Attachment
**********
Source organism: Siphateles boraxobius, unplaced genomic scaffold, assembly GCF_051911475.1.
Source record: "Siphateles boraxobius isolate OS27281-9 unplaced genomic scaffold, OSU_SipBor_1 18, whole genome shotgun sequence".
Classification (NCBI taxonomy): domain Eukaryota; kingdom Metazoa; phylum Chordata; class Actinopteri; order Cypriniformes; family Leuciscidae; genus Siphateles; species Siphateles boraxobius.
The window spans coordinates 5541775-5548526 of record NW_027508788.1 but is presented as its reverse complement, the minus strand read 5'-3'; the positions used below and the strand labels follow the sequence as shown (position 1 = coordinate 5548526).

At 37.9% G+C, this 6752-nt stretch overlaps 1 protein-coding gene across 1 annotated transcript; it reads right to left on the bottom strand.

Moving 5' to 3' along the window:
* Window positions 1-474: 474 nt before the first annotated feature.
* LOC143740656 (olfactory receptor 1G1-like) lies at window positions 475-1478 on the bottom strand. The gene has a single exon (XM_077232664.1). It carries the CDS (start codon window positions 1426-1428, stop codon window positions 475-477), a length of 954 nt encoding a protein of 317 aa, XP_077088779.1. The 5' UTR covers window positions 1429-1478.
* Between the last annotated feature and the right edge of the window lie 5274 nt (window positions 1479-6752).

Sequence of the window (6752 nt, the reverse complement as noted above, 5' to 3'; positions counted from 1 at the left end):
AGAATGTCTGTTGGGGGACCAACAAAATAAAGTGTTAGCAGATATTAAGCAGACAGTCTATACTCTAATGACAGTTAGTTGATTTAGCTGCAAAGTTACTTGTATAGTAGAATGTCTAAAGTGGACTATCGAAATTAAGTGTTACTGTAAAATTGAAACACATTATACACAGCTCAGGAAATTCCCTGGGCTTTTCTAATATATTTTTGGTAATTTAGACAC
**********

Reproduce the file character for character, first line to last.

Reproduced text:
Source organism: Siphateles boraxobius, unplaced genomic scaffold, assembly GCF_051911475.1.
Source record: "Siphateles boraxobius isolate OS27281-9 unplaced genomic scaffold, OSU_SipBor_1 18, whole genome shotgun sequence".
Classification (NCBI taxonomy): domain Eukaryota; kingdom Metazoa; phylum Chordata; class Actinopteri; order Cypriniformes; family Leuciscidae; genus Siphateles; species Siphateles boraxobius.
The window spans coordinates 5541775-5548526 of record NW_027508788.1 but is presented as its reverse complement, the minus strand read 5'-3'; the positions used below and the strand labels follow the sequence as shown (position 1 = coordinate 5548526).

At 37.9% G+C, this 6752-nt stretch overlaps 1 protein-coding gene across 1 annotated transcript; it reads right to left on the bottom strand.

Moving 5' to 3' along the window:
* Window positions 1-474: 474 nt before the first annotated feature.
* LOC143740656 (olfactory receptor 1G1-like) lies at window positions 475-1478 on the bottom strand. The gene has a single exon (XM_077232664.1). It carries the CDS (start codon window positions 1426-1428, stop codon window positions 475-477), a length of 954 nt encoding a protein of 317 aa, XP_077088779.1. The 5' UTR covers window positions 1429-1478.
* Between the last annotated feature and the right edge of the window lie 5274 nt (window positions 1479-6752).

Sequence of the window (6752 nt, the reverse complement as noted above, 5' to 3'; positions counted from 1 at the left end):
AGAATGTCTGTTGGGGGACCAACAAAATAAAGTGTTAGCAGATATTAAGCAGACAGTCTATACTCTAATGACAGTTAGTTGATTTAGCTGCAAAGTTACTTGTATAGTAGAATGTCTAAAGTGGACTATCGAAATTAAGTGTTACTGTAAAATTGAAACACATTATACACAGCTCAGGAAATTCCCTGGGCTTTTCTAATATATTTTTGGTAATTTAGACAC